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Acting Oakland police chief Anthony Toribio looks on during a news conference at Oakland police headquarters. (Photo by Justin Sullivan/Getty Images)

OAN’s Brooke Mallory
3:22 PM – Wednesday, June 12, 2024

Following the fatal shooting of a robbery suspect, an Oakland homeowner was taken into custody by police.

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On suspicion of murder, the 77-year-old homeowner was arrested. On Tuesday, he stayed in custody while the district attorney decided whether to press charges.

It is currently unknown if official charges will be brought against the man—whom has not been identified—or if the fatal shooting was acceptable due to the man’s argument of self-defense.

The incident occurred at East Oakland’s 98th Avenue and Burr Street shortly before 6 p.m. on Monday.

According to the authorities, two men and a woman drove up to the 77-year-old’s home in a stolen Infiniti Q40. A witness informed law enforcement that one of the men had a crowbar in his hand when the three of them forced their way onto the property.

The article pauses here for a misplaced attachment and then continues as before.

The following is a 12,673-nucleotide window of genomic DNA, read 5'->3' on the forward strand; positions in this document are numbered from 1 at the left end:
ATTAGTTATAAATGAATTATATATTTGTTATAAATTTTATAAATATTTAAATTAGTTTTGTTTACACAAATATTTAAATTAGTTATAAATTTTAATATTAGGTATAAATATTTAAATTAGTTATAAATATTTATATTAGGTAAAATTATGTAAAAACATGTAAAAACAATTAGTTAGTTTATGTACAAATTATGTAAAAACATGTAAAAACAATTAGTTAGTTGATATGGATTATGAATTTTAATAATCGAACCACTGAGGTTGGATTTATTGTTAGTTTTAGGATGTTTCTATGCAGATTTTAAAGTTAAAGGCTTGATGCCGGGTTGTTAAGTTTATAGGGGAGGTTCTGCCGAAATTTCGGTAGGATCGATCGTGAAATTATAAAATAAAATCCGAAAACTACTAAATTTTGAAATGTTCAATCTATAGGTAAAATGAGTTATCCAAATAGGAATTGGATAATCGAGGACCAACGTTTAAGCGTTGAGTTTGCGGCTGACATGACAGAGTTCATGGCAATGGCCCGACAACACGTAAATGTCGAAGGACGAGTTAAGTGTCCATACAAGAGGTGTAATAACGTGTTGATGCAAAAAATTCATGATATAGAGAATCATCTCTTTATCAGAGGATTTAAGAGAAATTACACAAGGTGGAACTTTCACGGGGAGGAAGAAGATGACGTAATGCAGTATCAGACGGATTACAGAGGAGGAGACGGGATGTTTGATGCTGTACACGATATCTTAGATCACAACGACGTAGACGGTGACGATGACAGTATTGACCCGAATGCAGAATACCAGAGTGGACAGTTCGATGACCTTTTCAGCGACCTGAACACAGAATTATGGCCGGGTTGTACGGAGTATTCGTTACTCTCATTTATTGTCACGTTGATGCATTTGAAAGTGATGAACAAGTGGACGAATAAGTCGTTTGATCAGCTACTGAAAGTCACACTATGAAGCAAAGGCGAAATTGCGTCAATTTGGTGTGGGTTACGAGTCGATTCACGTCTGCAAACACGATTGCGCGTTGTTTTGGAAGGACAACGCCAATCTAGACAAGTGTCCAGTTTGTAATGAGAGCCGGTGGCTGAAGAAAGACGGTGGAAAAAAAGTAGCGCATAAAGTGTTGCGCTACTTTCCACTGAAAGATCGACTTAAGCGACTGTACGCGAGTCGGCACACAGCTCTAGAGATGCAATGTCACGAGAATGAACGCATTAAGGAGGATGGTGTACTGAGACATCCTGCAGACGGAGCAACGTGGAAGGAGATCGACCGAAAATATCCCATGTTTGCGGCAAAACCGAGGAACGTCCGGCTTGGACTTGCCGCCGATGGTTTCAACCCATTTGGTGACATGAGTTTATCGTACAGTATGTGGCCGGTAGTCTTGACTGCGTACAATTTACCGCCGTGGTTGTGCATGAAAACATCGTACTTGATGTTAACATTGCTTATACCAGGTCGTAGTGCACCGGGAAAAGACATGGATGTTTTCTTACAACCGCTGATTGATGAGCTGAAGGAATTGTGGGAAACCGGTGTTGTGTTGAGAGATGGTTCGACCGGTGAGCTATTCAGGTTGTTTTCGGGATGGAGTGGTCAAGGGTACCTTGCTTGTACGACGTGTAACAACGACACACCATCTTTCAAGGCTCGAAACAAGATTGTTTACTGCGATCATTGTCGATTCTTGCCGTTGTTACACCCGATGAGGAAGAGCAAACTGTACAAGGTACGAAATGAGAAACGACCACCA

Soon after, a gunshot was heard by the witness.

When police arrived on the scene, they discovered the homeowner pointing “a stolen Colt Python revolver” at the female suspect, according to court filings.

The woman told the police that the homeowner had shot and killed her male companion. Despite efforts by Oakland paramedics and firefighters to resuscitate the man, the suspect passed away at the site. All three trespassers have not been identified by authorities.

A replica gun was also discovered outside the home, which led police to detain the other male suspect on burglary charges.

Despite being taken into custody, the homeowner has not yet been charged. The District Attorney’s Office for Alameda County is currently reviewing the case.

The homeowner, who chose not to talk with detectives, has until Thursday before prosecutors decide whether or not to press charges.

In his analysis of the situation, legal analyst Michael Cardoza of KTVU stated, “You’re not supposed to chase them. If you chase them and shoot them, for example, in the back, that is unlawful.”

Cardoza said the homeowner will most likely still make the case for self-defense based on the circumstances.

“[But] if you are in imminent fear of your life or someone else’s life in your home, you have every right to take necessary means for self-defense against the invaders,” Cardoza added.

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